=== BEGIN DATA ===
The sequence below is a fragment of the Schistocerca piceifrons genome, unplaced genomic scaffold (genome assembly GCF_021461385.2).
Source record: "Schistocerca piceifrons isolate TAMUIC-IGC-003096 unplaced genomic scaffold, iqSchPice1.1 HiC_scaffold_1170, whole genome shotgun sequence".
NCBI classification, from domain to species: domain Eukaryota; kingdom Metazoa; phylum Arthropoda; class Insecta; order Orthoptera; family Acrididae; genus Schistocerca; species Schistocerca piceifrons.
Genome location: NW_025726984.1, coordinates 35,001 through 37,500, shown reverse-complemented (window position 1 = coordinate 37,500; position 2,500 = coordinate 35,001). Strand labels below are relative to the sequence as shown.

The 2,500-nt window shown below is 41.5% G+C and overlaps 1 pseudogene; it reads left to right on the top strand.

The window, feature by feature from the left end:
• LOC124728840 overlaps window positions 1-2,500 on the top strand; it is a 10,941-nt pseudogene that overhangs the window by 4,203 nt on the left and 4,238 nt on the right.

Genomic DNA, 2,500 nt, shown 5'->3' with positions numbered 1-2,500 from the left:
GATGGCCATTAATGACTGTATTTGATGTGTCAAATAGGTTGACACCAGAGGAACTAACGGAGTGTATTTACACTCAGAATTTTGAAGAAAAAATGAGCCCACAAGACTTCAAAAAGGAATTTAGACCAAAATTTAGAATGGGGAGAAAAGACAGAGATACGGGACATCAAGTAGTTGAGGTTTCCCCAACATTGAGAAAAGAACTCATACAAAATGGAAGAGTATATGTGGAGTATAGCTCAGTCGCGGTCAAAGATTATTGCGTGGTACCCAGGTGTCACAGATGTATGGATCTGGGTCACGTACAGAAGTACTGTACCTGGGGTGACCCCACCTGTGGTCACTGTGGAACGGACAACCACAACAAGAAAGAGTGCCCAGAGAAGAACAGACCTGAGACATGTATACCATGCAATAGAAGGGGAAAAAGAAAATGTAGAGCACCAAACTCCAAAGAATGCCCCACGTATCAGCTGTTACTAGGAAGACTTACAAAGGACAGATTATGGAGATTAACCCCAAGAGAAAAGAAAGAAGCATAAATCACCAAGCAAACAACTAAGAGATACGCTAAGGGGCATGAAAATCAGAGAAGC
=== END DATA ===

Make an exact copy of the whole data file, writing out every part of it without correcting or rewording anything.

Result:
The sequence below is a fragment of the Schistocerca piceifrons genome, unplaced genomic scaffold (genome assembly GCF_021461385.2).
Source record: "Schistocerca piceifrons isolate TAMUIC-IGC-003096 unplaced genomic scaffold, iqSchPice1.1 HiC_scaffold_1170, whole genome shotgun sequence".
NCBI classification, from domain to species: domain Eukaryota; kingdom Metazoa; phylum Arthropoda; class Insecta; order Orthoptera; family Acrididae; genus Schistocerca; species Schistocerca piceifrons.
Genome location: NW_025726984.1, coordinates 35,001 through 37,500, shown reverse-complemented (window position 1 = coordinate 37,500; position 2,500 = coordinate 35,001). Strand labels below are relative to the sequence as shown.

The 2,500-nt window shown below is 41.5% G+C and overlaps 1 pseudogene; it reads left to right on the top strand.

The window, feature by feature from the left end:
• LOC124728840 overlaps window positions 1-2,500 on the top strand; it is a 10,941-nt pseudogene that overhangs the window by 4,203 nt on the left and 4,238 nt on the right.

Genomic DNA, 2,500 nt, shown 5'->3' with positions numbered 1-2,500 from the left:
GATGGCCATTAATGACTGTATTTGATGTGTCAAATAGGTTGACACCAGAGGAACTAACGGAGTGTATTTACACTCAGAATTTTGAAGAAAAAATGAGCCCACAAGACTTCAAAAAGGAATTTAGACCAAAATTTAGAATGGGGAGAAAAGACAGAGATACGGGACATCAAGTAGTTGAGGTTTCCCCAACATTGAGAAAAGAACTCATACAAAATGGAAGAGTATATGTGGAGTATAGCTCAGTCGCGGTCAAAGATTATTGCGTGGTACCCAGGTGTCACAGATGTATGGATCTGGGTCACGTACAGAAGTACTGTACCTGGGGTGACCCCACCTGTGGTCACTGTGGAACGGACAACCACAACAAGAAAGAGTGCCCAGAGAAGAACAGACCTGAGACATGTATACCATGCAATAGAAGGGGAAAAAGAAAATGTAGAGCACCAAACTCCAAAGAATGCCCCACGTATCAGCTGTTACTAGGAAGACTTACAAAGGACAGATTATGGAGATTAACCCCAAGAGAAAAGAAAGAAGCATAAATCACCAAGCAAACAACTAAGAGATACGCTAAGGGGCATGAAAATCAGAGAAGC